Monday, October 7, 2013

To Protect and Surf Washington

Sometimes, change takes a really long time.

Other times, a shift can occur in an instant.

Aloha Washington surfers, recreational users, and coastal residents. My name is Joel Carben and this is my first post as Washington Policy Manager for Surfrider Foundation. I would like to give special thanks to Jody Kennedy for all the amazing work she did for our marine ecosystems during her tenure. We have a great team here at Surfrider WA and some world class natural resources in our backyard.

This blog will normally be a place to post Washington Policy updates but I hope to also weave in some stories from my experiences traveling to coasts around the globe and some geeky updates on science and technology. But for my first post, I would like to share a piece of my past...

Eastern Long Island, New York - Fishing for waves

I recently returned from a trip to Long Island, New York, the place where both my wife and I grew up, her in Sag Harbor and I on the LI Sound in Centerport.

The trip was significant for two reasons. First it was the initial time many of our family and friends, including both our parents, would meet their new 6-month year old grand-daughter. There is something amazing about grandparents meeting their grandchildren that is magical, the uniting of multiple generations through a common thread and family history.

But just as important was the fact that this was our first trip since Hurricane Sandy destroyed many of our friend's homes.

Rockaway Beach, NYC - Post-Sandy boardwalk

Nearly a year ago a massive hurricane surged landward into most of the Mid-Atlantic coast from Washington, D.C., to Maine, bringing waves, flooding (both on the coast and inland), storm surge, heavy rains and wind, and most of all, unparalleled destruction to the entire coast. Wastewater treatment systems dumped raw sewage into the harbor and bays for weeks and electricity did not return to some for 6-8 weeks.

The hardest hit areas of the Rockaways, Long Beach, Staten Island and northern New Jersey, all suffered unbelievable damage. Basic essentials such as water and electricity were nowhere to be found. The entire subway system crossing Jamaica Bay was out of commission.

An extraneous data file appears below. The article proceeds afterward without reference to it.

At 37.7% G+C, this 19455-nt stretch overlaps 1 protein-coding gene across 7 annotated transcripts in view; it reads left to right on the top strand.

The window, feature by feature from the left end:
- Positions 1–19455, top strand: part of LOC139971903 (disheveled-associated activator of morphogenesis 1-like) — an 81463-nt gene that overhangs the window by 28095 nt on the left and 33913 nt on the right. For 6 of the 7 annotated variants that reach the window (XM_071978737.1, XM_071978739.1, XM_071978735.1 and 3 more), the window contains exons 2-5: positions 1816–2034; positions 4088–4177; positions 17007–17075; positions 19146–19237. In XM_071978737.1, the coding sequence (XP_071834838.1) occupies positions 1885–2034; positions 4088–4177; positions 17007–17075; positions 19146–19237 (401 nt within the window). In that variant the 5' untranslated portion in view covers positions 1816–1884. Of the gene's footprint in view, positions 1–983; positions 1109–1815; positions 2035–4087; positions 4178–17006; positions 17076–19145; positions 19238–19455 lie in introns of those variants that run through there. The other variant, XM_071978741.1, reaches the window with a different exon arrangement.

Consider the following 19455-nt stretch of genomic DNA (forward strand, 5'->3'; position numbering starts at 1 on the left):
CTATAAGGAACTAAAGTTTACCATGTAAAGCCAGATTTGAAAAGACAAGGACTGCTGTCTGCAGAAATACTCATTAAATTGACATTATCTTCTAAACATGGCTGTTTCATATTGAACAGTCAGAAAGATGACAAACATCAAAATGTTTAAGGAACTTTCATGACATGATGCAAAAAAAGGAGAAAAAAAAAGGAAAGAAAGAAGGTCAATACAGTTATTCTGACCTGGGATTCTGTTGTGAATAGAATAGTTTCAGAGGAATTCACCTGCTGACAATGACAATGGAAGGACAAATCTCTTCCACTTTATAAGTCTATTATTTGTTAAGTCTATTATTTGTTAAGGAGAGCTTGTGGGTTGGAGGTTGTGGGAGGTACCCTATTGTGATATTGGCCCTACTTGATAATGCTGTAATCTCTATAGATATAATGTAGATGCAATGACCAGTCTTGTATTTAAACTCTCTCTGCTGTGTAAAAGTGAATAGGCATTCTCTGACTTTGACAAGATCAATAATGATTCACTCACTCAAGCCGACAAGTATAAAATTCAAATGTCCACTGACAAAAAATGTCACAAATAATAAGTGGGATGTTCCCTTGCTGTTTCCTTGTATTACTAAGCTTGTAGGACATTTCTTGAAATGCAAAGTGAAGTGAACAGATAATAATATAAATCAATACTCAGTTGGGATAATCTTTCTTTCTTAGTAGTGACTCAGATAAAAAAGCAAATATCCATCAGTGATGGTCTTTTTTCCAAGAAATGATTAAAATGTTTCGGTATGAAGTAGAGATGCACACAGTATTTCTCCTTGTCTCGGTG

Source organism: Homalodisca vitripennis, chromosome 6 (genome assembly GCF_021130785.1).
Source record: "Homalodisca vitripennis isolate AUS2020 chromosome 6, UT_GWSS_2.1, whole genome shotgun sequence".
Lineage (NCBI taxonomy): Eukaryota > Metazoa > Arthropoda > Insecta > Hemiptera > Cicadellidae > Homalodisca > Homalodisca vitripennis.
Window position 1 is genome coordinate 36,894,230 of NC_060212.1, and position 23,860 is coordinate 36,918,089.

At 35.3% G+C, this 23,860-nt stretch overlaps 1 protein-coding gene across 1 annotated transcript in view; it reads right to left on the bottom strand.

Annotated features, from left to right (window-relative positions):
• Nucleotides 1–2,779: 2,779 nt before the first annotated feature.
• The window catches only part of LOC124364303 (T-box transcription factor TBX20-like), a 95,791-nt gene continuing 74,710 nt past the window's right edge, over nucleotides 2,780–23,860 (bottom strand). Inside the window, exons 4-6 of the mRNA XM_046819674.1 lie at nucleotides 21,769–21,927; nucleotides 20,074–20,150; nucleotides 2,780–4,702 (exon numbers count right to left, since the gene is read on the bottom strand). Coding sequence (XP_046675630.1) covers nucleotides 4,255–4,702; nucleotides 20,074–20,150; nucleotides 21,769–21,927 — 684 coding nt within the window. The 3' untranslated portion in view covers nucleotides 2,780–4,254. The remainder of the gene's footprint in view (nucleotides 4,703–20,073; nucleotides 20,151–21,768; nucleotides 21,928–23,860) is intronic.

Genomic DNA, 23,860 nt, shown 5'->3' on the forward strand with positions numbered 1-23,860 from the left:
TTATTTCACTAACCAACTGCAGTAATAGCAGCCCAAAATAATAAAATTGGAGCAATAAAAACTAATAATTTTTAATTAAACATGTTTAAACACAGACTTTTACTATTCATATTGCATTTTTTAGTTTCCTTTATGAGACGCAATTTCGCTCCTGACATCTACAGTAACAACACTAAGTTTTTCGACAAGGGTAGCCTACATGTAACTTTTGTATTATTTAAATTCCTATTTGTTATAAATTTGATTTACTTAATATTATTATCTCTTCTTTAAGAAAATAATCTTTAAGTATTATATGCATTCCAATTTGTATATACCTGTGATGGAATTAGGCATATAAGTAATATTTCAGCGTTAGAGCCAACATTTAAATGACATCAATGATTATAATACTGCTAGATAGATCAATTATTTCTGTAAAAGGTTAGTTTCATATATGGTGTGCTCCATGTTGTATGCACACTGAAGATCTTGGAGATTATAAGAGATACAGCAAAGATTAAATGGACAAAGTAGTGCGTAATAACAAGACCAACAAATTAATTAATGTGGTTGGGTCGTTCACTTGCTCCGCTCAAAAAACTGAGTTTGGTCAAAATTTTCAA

And then, within a few days, a shift occurred. Residents and relief workers leapt into action, as if pulled by the vacuum left behind by Sandy. Whatever the force, a group led by five surfers, took action to provide relief through the installation of solar panels at community center. Within a week, Power Rockaways Resilience, had one community center fully outfitted with power generating panels. Within two weeks, the group had 4 community centers up and running, charging everything from lanterns to cell phones to work center lights so workers could work in the evening.
Powering Rockaways Reslience - Community center

Within one month, the entire coastal community of Rockaway would have access to these solar powered resiliency centers. Within one month, a community with no power had implemented an entire new system for providing electrical resources during times of emergency (these centers run to this day).

Further up the New York Harbor, a project that was also hit hard by Sandy but was designed to absorb  bigger waves, higher tides, and increase the resilience of the inner harbor, was nearly ten years in the making. Around 2000, Brooklyn Bridge Park, gained momentum to become a Central Park for Brooklyn's Waterfront. Many groups started the long-process of planning, fundraising, and designing this massive project.

Brooklyn Bridge Park - Public access and resilient buffer 
Fast forward to 2013, Brooklyn Bridge Park (BBP) is now a reality, is one of my favorite professional experiences to date. For several years we worked out of an three-hundred year old building with nothing but old derelict shipping piers around us. But a dedicated group of community members worked together to create an amazing resource for millions to enjoy. Today BBP is still under construction but the vision is quickly going from long-term planning to short-term programming, including playgrounds, piers with public space, and restored habitat.

Much of the vision for BBP was to support public access. But as we learned in Sandy, building a resilient coast with natural buffers can provide immediate relief during large-storms and higher than normal tides. The overall impact of the park, while a long winding journey, was to accomplish both.

My work over the next year will be to assist Washington surfers, recreational users, and residents to engage in similar, once in a lifetime process, Marine Spatial Planning. Much like the progress made at BBP, this will at times be a lengthy process that requires a long-term investment. But if the cases of Hurricane Sandy and Brooklyn Bridge Park tell us anything, it's that change can be quick (especially if unanticipated), but real long-term positive change takes hard work, dedication, and a really good team (which I know we have here in WA).

Sometimes, change takes a really long time.

Long Island - Enjoying the beach
To Protect and Surf,

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